Word is coming in that UTOPIA customers on the 100Mbps tier are about to get a very nice present: a free bump to 250Mbps. SumoFiber has already updated their website to reflect the change and other providers are expected to follow suit soon. This counters the fastest tier that Comcast has been able to offer (before their fabled 2Gbps vaporware tier materializes) with 5x the upload and blows way past the horrifically antiquated ADSL2+ tiers that CenturyLink hasn’t updated in many, many years.
This highlights the power of using a fiber network. When you need more speed, you flip a switch and maybe upgrade some electronics. CenturyLink is still years from offering any significant fiber deployments (outside of heavily cherry-picked areas willing and able to pay big bucks) and Comcast is still having trouble getting DOCSIS 3.1 rolled out in any significant volume to deliver anything approaching what UTOPIA is doing now.
If you’re on UTOPIA, have you already gotten the speed bump? Sound off in the comments.
I had the opportunity last week to speak with Gary Jones and Kim McKinley from UTOPIA to get an update on where things stand. It seems like the main reason UTOPIA has been out of the news is that nobody wants to report on boring good news. Here’s a quick bullet list of the things you should know (with, you know, my standard commentary):
- UTOPIA has been growing revenues at the rate of $10K/mo for over 3.5 years now. Most of that has come from the board mandate to aggressively pursue business customers. Almost every business service area in UTOPIA cities now has the network available, so most growth will now have to come from residential footprints.
- Residential footprints are getting built out in Layton, Midvale, West Valley City, and Tremonton using a combination of RUS settlement funds and the remaining $24M from the existing $65M UIA bond. Priority is being based on footprints with strong demand. When two footprints have the same demand, the city with the lowest amount of completed network gets priority.
- All new construction is covered by subscribers footing the bill just as it has been for the last several years. This shifts debt burdens away from taxpayers as a whole. Most footprints are seeing around a 25% take rate for services, exceptional considering that they have to bear the cost.
- There’s nothing official yet, but operational expenses are very close to a break even point. UTOPIA will announce when that point is hit. Once that happens, there will be money to start paying bond interest. That may prompt cities to consider bonding for more construction money to be paid for entirely by subscribers.
- Cities are finally past the “raking UTOPIA over the coals” stage and are starting to be more active in figuring out how to improve operations. Murray undertook an effort to reconnect homes that, while it didn’t accomplish its intended purpose, did improve revenues from that portion of the network. Payson has even started showing up at board meetings again with regularity. Even Orem, a city with some, er, “colorful” comments from candidates and elected officials seems to be turning a corner and is likely to elect at least one member who is ardently pro-UTOPIA.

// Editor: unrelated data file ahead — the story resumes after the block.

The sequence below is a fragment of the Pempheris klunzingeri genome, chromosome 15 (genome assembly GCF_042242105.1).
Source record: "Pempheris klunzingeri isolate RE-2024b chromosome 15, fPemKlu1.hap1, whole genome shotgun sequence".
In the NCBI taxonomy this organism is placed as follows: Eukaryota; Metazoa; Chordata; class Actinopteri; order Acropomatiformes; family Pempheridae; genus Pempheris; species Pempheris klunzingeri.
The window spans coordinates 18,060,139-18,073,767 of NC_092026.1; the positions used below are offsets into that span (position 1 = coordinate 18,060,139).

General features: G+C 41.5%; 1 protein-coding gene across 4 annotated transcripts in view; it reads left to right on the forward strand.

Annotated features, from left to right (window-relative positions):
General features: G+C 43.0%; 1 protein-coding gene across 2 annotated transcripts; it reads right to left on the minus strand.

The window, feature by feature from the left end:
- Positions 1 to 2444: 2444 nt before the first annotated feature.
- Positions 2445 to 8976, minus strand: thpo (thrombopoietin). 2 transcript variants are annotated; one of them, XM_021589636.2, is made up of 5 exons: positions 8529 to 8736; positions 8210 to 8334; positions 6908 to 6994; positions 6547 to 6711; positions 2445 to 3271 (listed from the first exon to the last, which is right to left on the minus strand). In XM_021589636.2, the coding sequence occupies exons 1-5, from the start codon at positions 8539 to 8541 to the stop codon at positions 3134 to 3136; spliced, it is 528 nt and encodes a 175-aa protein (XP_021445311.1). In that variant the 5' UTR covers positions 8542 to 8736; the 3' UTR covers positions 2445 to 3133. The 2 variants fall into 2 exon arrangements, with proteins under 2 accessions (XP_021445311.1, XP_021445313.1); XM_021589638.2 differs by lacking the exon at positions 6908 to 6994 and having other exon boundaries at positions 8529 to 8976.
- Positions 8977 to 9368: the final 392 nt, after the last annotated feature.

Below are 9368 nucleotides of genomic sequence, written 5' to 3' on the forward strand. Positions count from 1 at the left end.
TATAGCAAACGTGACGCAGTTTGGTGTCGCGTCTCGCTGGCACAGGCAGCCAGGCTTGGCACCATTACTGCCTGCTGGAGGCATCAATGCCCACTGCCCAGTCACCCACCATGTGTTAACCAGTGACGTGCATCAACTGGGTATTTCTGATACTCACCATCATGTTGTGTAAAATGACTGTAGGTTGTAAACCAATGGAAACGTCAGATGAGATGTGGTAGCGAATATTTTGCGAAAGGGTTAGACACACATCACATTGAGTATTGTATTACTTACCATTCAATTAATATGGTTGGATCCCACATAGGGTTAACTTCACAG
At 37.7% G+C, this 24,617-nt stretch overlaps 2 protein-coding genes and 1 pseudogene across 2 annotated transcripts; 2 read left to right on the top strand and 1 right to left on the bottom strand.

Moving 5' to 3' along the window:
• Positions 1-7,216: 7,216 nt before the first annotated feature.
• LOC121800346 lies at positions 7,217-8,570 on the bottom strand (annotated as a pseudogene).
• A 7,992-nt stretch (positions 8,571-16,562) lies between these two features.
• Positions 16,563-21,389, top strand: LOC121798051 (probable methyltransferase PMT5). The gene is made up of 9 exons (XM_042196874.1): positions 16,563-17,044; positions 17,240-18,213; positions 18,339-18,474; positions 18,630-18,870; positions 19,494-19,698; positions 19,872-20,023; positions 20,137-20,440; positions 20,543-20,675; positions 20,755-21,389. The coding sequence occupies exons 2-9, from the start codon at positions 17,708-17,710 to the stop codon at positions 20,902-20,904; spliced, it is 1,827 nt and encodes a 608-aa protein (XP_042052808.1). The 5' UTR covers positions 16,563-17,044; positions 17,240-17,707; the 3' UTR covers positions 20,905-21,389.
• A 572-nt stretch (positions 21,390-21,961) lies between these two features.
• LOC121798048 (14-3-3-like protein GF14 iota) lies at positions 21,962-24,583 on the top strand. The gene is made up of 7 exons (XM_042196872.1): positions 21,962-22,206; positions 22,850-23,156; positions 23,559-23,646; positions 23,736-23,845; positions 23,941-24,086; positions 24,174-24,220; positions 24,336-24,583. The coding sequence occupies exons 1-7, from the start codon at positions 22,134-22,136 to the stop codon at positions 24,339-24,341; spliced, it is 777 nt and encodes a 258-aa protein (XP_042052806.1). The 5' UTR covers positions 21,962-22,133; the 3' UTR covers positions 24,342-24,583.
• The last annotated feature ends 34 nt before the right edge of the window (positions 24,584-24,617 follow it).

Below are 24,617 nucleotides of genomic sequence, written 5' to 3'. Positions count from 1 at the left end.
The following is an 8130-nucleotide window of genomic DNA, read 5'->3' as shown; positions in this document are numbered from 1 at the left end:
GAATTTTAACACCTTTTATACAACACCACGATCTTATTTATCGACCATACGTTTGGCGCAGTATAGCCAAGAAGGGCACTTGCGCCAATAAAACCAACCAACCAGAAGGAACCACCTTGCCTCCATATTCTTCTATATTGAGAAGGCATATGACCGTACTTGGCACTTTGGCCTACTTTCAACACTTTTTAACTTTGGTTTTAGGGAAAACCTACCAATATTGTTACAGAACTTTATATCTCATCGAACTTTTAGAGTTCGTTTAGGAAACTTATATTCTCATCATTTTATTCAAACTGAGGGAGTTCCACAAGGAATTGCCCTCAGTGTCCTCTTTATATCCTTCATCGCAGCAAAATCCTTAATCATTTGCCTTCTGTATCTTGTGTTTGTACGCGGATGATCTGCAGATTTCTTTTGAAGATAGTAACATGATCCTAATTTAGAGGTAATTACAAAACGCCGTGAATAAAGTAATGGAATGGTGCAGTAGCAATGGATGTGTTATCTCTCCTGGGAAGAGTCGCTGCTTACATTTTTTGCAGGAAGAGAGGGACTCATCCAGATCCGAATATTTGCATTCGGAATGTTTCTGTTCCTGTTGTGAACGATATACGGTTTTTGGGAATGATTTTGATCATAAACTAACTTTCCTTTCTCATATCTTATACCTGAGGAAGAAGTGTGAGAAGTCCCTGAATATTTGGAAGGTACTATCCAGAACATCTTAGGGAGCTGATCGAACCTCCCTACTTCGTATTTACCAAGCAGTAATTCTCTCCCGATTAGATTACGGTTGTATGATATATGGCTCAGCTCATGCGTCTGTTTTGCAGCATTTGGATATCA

This is the kind of boring, steady improvement that doesn’t make newspaper headlines. Heck, the Utah Taxpayers Association has been mum because they haven’t figured out a way to spin it into a new hit piece. (Also, because Royce Van Tassell is out and he seemed to have some kind of personal beef with UTOPIA.) These small careful steps are likely to be the future of the network, not some crazy moonshots.
In a 4-0 vote (one council member was not present), Perry opted to move forward with Macquarie’s Milestone Two proposal for UTOPIA. This brings the final total of addresses participating to just shy of 53%. Each city who opted to get the full proposal will still need to vote to accept it once it’s completed. All UTOPIA pledging cities have had a chance to vote on the proposal before the June 27th deadline to respond.
I honestly did not expect this. Despite being one of the few cities with a near-complete network, Tremonton voted 5-0 last night to move forward with Milestone Two. This makes the tally so far four in favor (including Midvale, West Valley City, and Layton) and one against (Lindon). Votes are still scheduled in Orem, Centerville, and Murray. Payson and Brigham City have both been discussing it, but Perry has been pretty quiet.
If you live in a city that hasn’t voted, there’s still time to talk to them and urge them to move forward with Milestone Two. Check the list of events to get an idea of the when and where of what I know or contact your city directly.
UPDATE: Payson votes tonight at 6PM.
In a live news conference this morning, City Manager Wayne Pyle announced that the city is working on a partnership with Ooma to provide free phone service to every resident of West Valley City. Residents would be responsible for taxes and fees and there is also a charge to port an existing number. The city projects that the partnership would save residents around $20M per year in telecommunications costs. This service will ride on top of the completed UTOPIA network assuming that the city council accepts Macquarie’s offer when the Milestone Two report is complete. While this deal seems to apply only to West Valley City, it will be interesting to see if other UTOPIA cities try to get in on that action.
This only highlights the immense brand power of a ubiquitous fiber network in a city. It also gives Google Fiber a bit of a black eye since they have no phone product at all.
UPDATE: Here’s the press release.